Every year at Saratoga, I see Steve Jordan and the former trainer looks me in the eye and waits.
“He’s doing great,” I say.
Jordan smiles. Relief and amazement, like everything is right in the world again.
This year, I can’t tell him that.
“He’s gone, Steve.”
Riverdee died this year. At 30, he had finally started to fail, struggling with the heat of the summer. My father, who trained him to two wins in 1988 and has looked after him for the last 15 years, did what fathers do, what old horse trainers do and made the decision to put down Riverdee. Dad has done this for me in the past – burying my first race pony Red Raven, the great old chaser Gogong, my sweet Succeed and now Riverdee.
Dad always calls me afterward, never before. He warns me, subtly, “Cage isn’t doing very well, bud,” he said to me this summer, referring to the nickname given to Riverdee when we met him in December, 1987. A little bay gelding, wearing a halter that said Cage Rattler, he needed another chance, another option.
We gave it to him. He took it. Like he knew what was good for him, Riverdee was always the first in line, always the first from the plane, from hurdling at Saratoga to eventing at Rolex to showing at Palm Beach and the Hamptons to hunting with the Cheshire Fox Hounds and finally to aging gracefully in big field of green grass. Nearly 27 years later, we said goodbye to our loyal servant, our old friend.
In 1986, Riverdee made his debut at Belmont for owners/breeders Leverett Miller and Joseph Shields and trainer Mickey Preger Jr. He made nine starts on the New York circuit, he finished sixth once. Demoted to the Mid-Atlantic circuit and transferred to Jordan, the son of Royal And Regal won one race at Atlantic City on the turf before sliding down the ladder and getting hammered for a $5,000 claiming tag.
My dad’s friend Bobby Connors wound up with him as winter descended at Delaware Park. Connors was going south. Riverdee wasn’t going south. Connors called dad, “I got a horse for you.” He had dad at the trot. Flicking his feet like Nureyev across a stage, Riverdee floated across the grass in the hollow of the old steeplechase course at Delaware Park. Dad organized the van.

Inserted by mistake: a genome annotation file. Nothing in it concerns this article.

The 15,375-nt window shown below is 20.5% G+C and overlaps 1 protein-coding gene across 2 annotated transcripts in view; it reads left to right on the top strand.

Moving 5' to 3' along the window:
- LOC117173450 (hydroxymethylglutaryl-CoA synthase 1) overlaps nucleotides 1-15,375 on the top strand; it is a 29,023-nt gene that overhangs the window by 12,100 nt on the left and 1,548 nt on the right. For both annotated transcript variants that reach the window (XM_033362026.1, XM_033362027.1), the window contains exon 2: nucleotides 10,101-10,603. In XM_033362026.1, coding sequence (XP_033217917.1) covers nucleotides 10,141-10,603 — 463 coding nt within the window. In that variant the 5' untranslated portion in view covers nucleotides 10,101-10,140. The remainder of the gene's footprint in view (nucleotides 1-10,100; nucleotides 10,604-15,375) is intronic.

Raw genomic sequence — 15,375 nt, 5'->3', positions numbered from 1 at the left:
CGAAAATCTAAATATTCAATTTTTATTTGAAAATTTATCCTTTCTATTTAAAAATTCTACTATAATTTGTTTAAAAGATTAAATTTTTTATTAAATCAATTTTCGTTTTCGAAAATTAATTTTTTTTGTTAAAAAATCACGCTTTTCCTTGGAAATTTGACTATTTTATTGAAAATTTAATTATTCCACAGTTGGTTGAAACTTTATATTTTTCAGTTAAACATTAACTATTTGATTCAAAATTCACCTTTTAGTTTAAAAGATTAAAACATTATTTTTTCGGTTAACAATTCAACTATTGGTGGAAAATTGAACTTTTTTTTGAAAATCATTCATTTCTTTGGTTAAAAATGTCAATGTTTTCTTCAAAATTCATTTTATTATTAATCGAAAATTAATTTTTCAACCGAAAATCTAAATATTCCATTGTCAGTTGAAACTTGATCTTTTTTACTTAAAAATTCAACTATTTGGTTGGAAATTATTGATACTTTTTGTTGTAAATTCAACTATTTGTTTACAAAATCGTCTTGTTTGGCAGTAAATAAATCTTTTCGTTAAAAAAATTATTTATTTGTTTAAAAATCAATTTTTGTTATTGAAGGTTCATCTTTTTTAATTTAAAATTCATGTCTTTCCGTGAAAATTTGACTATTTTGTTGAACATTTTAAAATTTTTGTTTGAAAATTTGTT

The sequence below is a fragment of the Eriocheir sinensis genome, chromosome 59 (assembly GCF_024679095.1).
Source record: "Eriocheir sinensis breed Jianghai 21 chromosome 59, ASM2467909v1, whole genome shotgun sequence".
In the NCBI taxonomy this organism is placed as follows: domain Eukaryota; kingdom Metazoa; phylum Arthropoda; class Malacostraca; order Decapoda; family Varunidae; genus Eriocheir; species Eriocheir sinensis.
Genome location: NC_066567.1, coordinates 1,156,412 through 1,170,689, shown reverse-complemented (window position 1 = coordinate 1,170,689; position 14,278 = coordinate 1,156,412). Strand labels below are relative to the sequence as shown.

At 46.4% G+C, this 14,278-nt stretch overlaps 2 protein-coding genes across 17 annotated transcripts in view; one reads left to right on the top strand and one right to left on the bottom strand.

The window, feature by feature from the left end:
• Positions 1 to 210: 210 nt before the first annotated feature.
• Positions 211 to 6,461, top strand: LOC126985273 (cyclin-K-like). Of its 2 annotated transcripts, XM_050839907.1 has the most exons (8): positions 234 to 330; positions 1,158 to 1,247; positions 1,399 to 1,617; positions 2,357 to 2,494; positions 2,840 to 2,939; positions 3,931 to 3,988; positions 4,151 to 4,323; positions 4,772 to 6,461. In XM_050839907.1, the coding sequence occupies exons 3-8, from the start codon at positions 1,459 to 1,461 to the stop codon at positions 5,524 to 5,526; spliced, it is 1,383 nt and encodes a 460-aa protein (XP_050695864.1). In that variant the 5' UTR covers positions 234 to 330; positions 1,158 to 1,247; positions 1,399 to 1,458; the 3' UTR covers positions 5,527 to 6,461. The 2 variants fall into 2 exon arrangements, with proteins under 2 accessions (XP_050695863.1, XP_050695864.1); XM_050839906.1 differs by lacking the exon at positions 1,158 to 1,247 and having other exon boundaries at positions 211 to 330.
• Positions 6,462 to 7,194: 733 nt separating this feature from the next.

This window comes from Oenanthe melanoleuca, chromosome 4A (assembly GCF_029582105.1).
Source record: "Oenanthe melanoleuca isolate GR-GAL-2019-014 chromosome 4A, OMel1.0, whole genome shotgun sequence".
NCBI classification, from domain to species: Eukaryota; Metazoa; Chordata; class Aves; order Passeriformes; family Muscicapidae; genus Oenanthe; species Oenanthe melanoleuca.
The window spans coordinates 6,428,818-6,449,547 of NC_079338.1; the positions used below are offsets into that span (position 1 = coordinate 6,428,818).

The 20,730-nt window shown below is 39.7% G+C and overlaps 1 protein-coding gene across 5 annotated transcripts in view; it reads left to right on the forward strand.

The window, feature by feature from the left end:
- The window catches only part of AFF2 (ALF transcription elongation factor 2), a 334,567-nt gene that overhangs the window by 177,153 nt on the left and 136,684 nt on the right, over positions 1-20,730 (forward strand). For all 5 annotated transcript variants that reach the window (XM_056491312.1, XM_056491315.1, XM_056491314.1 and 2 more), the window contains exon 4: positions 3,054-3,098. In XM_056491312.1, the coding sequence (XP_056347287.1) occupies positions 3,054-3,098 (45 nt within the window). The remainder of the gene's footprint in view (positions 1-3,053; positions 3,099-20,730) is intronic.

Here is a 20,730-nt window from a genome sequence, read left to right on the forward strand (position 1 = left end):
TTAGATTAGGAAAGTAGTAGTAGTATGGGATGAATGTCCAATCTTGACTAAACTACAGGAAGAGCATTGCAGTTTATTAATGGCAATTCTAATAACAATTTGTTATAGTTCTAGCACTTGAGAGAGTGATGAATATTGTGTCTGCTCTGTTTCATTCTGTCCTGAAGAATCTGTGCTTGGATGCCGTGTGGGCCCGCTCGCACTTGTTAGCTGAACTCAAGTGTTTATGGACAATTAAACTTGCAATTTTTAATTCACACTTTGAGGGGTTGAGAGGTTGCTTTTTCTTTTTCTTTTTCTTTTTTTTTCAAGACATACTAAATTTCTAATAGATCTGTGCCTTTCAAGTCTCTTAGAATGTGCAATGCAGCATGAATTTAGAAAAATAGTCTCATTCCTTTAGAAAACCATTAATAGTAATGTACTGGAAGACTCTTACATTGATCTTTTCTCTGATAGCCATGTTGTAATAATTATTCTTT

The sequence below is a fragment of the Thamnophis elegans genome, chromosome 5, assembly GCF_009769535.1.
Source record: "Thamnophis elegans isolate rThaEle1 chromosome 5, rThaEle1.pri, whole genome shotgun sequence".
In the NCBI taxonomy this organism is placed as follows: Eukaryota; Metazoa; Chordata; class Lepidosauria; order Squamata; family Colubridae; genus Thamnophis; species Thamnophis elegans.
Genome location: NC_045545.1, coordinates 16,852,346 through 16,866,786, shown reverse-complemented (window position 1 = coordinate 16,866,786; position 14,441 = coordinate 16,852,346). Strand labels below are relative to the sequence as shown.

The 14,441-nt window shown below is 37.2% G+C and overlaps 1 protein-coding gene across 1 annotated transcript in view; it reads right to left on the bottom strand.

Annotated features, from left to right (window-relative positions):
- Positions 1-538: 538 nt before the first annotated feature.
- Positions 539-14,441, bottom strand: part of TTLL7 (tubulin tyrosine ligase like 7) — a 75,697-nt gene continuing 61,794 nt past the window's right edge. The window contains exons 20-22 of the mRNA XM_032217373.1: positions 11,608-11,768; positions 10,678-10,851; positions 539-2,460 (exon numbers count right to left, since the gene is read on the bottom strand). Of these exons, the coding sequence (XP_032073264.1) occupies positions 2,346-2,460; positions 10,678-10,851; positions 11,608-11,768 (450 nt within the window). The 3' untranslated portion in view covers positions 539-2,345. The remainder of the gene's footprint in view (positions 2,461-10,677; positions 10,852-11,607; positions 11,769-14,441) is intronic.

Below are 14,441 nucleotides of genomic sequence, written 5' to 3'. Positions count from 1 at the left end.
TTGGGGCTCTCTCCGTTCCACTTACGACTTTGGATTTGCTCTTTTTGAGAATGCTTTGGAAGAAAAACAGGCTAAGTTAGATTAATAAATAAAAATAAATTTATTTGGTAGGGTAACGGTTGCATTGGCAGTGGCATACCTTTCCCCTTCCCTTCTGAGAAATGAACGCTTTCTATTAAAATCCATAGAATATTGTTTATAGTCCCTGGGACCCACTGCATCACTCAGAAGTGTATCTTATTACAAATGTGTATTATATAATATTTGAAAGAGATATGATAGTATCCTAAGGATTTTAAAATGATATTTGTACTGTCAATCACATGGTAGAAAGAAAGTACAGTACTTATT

Riverdee went home with dad, I met him at Fair Hill Training Center, he was weaving so fast, the straw was billowing up like an upside down tornado. We had him sold once, maybe twice, but vets and checks failed and he became a hurdle horse in 1988. He had two speeds, slow and fast. Carrying an unnatural – OK, scared to death – 18-year-old kid around tough courses at Radnor, Saratoga, Monmouth, Atlantic City, Middleburg, Red Bank, Fair Hill, Montpelier, Charleston, he won twice, putting nearly $20,000 in the Clancy’s till before bowing a tendon. He bought my first car, a used Chevy Cavalier as I went off to college.
Given a year off, we brought him back and the tendon filled again. I asked my girlfriend at the time if she wanted a project. She took him, taught him and had him sold once, maybe twice but wound up keeping him. He evented through the advanced level, placing in the horse trials at Rolex before moving to the low amateur owner division in show jumping when she moved to Manhattan and we had long since broken up. Eventually, he started putting two strides in the one strides (which he originally tried to bounce – no stride) and I was asked if I wanted him back.
I wanted the girl back but I wound up with the horse (must be a Country song in there somewhere).
My father and I hunted him, first flight with Cheshire. We had big days, jumping the big timber fence in the chute of the Pennsylvania Hunt Cup course, whew, one of those jumps that etch into your soul. Eventually, he started twisting at his fences and adding strides – like Jordan passing up the shot – and we knew it was time for retirement. Buddy and Kate Martin provided a big field, Dad provided the care and Riverdee aged gracefully, becoming a babysitter for new horses, a riding academy for nephews. I opened a racing stable, naming it Riverdee Stable and registering the same silks I used when I rode him.
As for the girlfriend, we got married in 2006. I’d like to think Riverdee had something to do with it.